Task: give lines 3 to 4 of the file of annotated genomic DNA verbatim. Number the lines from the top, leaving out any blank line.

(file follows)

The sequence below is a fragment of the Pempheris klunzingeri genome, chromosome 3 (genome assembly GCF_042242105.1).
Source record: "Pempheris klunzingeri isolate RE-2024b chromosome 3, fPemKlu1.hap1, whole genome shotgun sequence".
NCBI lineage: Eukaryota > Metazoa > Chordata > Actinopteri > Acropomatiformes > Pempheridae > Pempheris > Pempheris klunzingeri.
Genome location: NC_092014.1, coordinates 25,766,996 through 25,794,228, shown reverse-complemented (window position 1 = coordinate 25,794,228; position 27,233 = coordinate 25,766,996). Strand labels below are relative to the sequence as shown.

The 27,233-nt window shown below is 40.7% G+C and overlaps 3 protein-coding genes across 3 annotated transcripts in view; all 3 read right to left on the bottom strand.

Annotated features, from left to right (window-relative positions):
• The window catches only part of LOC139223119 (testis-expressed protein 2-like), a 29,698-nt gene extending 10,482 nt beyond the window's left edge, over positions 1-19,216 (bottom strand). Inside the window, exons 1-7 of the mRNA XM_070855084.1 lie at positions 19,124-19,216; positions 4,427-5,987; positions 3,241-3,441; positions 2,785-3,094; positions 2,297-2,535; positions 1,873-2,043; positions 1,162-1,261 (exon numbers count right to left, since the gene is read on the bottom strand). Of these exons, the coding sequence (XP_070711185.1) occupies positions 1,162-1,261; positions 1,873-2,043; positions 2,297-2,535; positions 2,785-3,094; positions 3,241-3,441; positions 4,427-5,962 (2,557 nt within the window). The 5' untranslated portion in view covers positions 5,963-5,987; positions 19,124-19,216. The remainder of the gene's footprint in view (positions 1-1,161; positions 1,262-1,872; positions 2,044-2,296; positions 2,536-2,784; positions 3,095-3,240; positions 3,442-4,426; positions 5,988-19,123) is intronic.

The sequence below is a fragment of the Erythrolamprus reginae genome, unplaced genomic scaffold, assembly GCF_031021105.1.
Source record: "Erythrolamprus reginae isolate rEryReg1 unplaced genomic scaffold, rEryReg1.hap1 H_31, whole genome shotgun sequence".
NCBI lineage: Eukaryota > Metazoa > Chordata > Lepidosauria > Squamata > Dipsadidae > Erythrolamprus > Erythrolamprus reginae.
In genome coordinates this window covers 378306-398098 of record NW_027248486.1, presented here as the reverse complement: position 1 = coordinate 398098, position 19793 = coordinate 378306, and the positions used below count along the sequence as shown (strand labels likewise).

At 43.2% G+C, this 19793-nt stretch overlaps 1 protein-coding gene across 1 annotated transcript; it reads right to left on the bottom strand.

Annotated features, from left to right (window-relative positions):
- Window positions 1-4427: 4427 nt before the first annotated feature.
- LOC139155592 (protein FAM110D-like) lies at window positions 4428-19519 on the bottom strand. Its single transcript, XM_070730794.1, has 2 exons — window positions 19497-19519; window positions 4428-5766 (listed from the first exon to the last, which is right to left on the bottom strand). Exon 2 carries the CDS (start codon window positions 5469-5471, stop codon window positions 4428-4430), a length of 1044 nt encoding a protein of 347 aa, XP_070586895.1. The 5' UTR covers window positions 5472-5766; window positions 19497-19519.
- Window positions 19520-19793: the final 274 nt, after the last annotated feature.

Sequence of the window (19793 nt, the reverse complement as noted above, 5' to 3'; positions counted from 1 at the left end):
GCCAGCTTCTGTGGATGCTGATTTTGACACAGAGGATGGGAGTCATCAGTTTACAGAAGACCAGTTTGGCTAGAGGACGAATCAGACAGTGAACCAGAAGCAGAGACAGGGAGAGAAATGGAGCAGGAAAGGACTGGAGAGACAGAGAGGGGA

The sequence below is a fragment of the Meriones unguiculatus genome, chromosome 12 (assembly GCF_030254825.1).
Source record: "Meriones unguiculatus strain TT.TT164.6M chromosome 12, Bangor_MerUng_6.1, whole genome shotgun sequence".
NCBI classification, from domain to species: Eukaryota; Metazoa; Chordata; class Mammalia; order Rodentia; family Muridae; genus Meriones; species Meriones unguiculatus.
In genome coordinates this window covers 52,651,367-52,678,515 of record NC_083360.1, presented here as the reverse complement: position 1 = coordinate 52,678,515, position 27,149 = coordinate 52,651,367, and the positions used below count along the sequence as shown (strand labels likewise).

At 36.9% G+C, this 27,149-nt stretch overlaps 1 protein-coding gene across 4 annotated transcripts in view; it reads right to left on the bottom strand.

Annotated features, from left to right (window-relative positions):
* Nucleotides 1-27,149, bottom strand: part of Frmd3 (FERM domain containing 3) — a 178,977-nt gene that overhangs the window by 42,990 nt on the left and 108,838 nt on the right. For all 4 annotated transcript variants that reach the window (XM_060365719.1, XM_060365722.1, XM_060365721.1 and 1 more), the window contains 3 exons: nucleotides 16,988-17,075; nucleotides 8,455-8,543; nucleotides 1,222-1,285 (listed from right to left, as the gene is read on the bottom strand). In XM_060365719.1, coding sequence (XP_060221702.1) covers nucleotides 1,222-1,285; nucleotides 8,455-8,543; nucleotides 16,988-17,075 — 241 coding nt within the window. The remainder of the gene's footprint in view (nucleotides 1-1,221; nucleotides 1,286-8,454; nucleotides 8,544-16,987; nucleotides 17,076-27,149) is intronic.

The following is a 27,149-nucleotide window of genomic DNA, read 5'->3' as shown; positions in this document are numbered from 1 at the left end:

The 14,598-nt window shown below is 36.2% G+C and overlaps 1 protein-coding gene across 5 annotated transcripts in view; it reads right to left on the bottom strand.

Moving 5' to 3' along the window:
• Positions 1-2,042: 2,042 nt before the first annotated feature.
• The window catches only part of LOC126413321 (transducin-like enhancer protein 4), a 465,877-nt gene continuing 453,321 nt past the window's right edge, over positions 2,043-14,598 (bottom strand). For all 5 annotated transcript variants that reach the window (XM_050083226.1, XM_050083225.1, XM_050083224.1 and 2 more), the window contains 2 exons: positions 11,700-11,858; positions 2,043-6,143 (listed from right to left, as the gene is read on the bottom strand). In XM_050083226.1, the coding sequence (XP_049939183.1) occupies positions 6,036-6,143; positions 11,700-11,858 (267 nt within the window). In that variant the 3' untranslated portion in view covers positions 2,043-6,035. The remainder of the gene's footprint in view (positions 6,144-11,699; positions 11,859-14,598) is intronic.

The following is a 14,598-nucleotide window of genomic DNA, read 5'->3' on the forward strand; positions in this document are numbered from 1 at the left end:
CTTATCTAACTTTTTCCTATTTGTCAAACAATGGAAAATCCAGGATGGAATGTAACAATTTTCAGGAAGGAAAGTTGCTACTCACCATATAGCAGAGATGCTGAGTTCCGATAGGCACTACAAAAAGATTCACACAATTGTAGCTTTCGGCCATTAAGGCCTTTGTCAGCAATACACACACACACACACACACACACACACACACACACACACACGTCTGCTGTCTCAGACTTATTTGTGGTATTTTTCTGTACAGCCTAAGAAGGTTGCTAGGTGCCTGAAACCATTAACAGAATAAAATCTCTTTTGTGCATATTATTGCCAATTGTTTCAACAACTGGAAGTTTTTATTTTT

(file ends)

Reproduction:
NCBI lineage: Eukaryota > Metazoa > Chordata > Actinopteri > Acropomatiformes > Pempheridae > Pempheris > Pempheris klunzingeri.
Genome location: NC_092014.1, coordinates 25,766,996 through 25,794,228, shown reverse-complemented (window position 1 = coordinate 25,794,228; position 27,233 = coordinate 25,766,996). Strand labels below are relative to the sequence as shown.